From Chalkboards to Keyboards

When Dr. Sean Vinaja teaches chemistry, he spends most of his time scribbling equations and formulas on the chalkboard in front of the class. Now, he spends that time in his home office, scribbling away on paper while recording his lectures.


“I never would have thought that I could teach these courses online because I use a chalkboard so much; but, as the saying goes, ‘necessity is the mother of invention,’ and I have found a way to use my cell phone camera and notebook paper to make the ‘chalkboard’ that I and my students need,” he said. “I had to figure out how to suspend my cell phone above a sheet of paper without the picture being upside down, without the picture being sideways, without my hand being in the way, and without taking a long time to switch between cameras.”

When transitioning to online learning, students weren’t the only ones learning a few new online tools—faculty were learning them first! Between WebEx, Canvas, and maybe more than a few e-mails between colleagues and department chairs, PCC’s faculty has steadily found creative ways to present their class material online.


While her husband could be heard explaining all things chemistry in the other room, occasionally pausing his prepping for coffee, Dr. Elizabeth Vinaja missed seeing the students from her English classes. “[Recording my first lecture] was weird! I sat at my empty dining room table with my dogs lying down by my feet. Two minutes into my lecture, my dogs were both snoring!” she said.

When recording her lectures, Dr. Elizabeth Vinaja found a way to feel more connected to her students. “Before I started recording, I had decided to print out my seating charts with my students’ pictures on them. I even showed my classes on my webcam that I was looking at their pictures while teaching the lesson. Seeing their pictures helped me feel more connected to them in that moment, rather than feeling so isolated myself,” Dr. Elizabeth Vinaja explained. “For the first day, I had all my classes respond to a discussion board post, just telling the class where they are watching from and how things are going. I also encouraged everyone to respond to their classmates’ posts throughout the week. It’s been good to see them reconnect with each other.”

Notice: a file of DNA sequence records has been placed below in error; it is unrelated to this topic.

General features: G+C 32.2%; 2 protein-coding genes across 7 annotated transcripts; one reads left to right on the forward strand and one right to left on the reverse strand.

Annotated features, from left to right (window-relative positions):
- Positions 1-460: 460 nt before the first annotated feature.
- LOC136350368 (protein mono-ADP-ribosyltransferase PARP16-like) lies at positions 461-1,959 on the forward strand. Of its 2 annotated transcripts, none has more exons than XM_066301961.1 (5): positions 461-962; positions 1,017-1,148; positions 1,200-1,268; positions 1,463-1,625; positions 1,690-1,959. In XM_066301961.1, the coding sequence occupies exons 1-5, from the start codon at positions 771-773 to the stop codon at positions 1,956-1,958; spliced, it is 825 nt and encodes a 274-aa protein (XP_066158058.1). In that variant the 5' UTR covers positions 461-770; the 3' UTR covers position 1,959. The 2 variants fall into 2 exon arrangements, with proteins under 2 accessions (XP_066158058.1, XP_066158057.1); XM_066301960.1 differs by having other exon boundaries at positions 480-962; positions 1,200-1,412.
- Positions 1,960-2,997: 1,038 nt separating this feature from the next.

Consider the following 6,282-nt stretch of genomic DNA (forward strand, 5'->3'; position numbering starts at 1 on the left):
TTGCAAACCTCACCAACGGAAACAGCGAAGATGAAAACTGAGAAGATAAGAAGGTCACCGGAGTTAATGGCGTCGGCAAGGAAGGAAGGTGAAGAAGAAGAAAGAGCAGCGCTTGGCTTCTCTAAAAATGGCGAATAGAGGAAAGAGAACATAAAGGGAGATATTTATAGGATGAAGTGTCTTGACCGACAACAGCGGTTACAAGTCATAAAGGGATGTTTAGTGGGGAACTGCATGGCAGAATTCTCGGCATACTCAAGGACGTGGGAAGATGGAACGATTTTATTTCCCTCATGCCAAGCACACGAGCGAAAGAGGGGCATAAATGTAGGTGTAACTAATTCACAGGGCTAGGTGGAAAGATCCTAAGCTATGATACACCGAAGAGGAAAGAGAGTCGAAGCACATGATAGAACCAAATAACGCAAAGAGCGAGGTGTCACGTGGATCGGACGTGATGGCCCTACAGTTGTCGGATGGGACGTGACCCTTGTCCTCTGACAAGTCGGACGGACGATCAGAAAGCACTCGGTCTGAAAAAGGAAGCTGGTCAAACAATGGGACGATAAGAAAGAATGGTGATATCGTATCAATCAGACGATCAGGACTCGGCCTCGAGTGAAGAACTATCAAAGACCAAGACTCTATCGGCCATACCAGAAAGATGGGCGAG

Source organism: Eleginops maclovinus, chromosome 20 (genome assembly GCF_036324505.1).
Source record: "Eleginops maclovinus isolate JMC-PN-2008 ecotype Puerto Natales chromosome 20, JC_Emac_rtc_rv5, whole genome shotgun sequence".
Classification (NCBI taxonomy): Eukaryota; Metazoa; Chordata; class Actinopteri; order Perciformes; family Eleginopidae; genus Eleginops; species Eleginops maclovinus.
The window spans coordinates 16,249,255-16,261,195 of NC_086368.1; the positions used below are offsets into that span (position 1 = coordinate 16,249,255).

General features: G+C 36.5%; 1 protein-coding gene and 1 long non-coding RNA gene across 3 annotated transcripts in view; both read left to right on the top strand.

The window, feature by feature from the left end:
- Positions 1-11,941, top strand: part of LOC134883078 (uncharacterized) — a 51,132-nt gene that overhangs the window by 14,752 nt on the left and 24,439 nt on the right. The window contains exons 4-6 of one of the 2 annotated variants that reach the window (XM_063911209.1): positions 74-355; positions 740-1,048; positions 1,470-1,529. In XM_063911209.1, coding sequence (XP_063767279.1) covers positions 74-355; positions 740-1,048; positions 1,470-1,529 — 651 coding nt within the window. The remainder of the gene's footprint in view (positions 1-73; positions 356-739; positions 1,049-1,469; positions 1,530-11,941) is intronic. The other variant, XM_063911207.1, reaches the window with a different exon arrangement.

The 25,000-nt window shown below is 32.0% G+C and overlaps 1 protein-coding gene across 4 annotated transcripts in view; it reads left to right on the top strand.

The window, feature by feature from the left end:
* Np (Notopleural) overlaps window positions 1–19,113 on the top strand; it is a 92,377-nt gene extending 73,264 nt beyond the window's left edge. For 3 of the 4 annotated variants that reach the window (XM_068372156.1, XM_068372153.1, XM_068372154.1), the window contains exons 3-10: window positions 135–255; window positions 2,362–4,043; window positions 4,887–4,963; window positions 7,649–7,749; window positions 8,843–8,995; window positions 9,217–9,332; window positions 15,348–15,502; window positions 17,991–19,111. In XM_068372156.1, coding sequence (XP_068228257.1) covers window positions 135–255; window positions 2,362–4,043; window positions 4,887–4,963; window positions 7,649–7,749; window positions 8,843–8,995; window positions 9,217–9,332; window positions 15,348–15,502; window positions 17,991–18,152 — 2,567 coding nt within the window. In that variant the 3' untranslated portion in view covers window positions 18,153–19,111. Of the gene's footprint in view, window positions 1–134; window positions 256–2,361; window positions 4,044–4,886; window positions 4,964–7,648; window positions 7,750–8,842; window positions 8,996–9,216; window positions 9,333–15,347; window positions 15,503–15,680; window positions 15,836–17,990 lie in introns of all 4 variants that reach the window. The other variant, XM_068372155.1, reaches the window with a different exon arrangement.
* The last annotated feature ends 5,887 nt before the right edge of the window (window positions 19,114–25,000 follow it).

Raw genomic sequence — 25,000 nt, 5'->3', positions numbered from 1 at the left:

For the Debate (SP 312) and Oral Communications (SP 410) classes, speech faculty Kailey Spilger transformed her usually active classroom to equally active conference calls. “My classes are especially unique because the big assignments have to be done in a synchronous format. We are all doing everything we can to make classes asynchronous so students can complete work on their own time, but I’m teaching students how to interact with each other in team problem-solving situations and how to think quickly in an academic debate format setting. Course Learning Outcomes have required me to schedule several conference calls this week, and I’m bracing myself for almost 100 conference calls in the next 6 weeks.”

Because she aimed to have the conference calls at a time available for her whole class, Spilger has appreciated her students making the best of their situation. “Because we have a lot of teamwork in my classes, we have utilized WebEx Teams which is a platform where I can put teams together in a ‘space’ by themselves. They have their own group chat, and we can coordinate necessary calls together,” she explained. “One thing I’m thankful for is that my students are so positive and have a ‘can-do’ attitude. It has been easier because of them to schedule so many calls.”


Education faculty Dr. Chris Bowman knew transitioning to online learning was going to be a stretching experience, but he looked forward to how he could better himself through it. “Working from home has been a new experience, and I find that I spend a lot more time on class work than I did when college was in session,” he said. “I’m on the computer early in the morning and most days until I go to bed. It’s probably because I am pushing to get as much of the ‘bones’ of the class done ahead of time.”

As he reworked course requirements, Dr. Bowman realized his teaching assistants (TAs) would have the most unique experience, but continues to work with them so they can meet course requirements. “They still must teach each week,” he explained. “Because of being quarantined, for some, their only student may be their mom, so it will be difficult for them as well. I sent every one of my students early last week a document I created called ‘Get Organized.’ It is a schedule where they plan their week.”

After transitioning to online learning, PCC’s faculty have been pressing on, recording new lectures and staying in contact with their students. Throughout it all, they’ve not had to go searching for any of the help or support they needed—it was being readily provided. “I really want to thank Dr. Shoemaker, Dr. Cochran, and Dr. Shane Smith (chair of Natural Sciences) for their support, work on our behalf, and encouragement,” said Dr. Sean Vinaja. “I feel like our PCC administration team is actively engaged in leading the charge. I have seen in their examples every characteristic of Christian leadership that I want to pass on to my students.”


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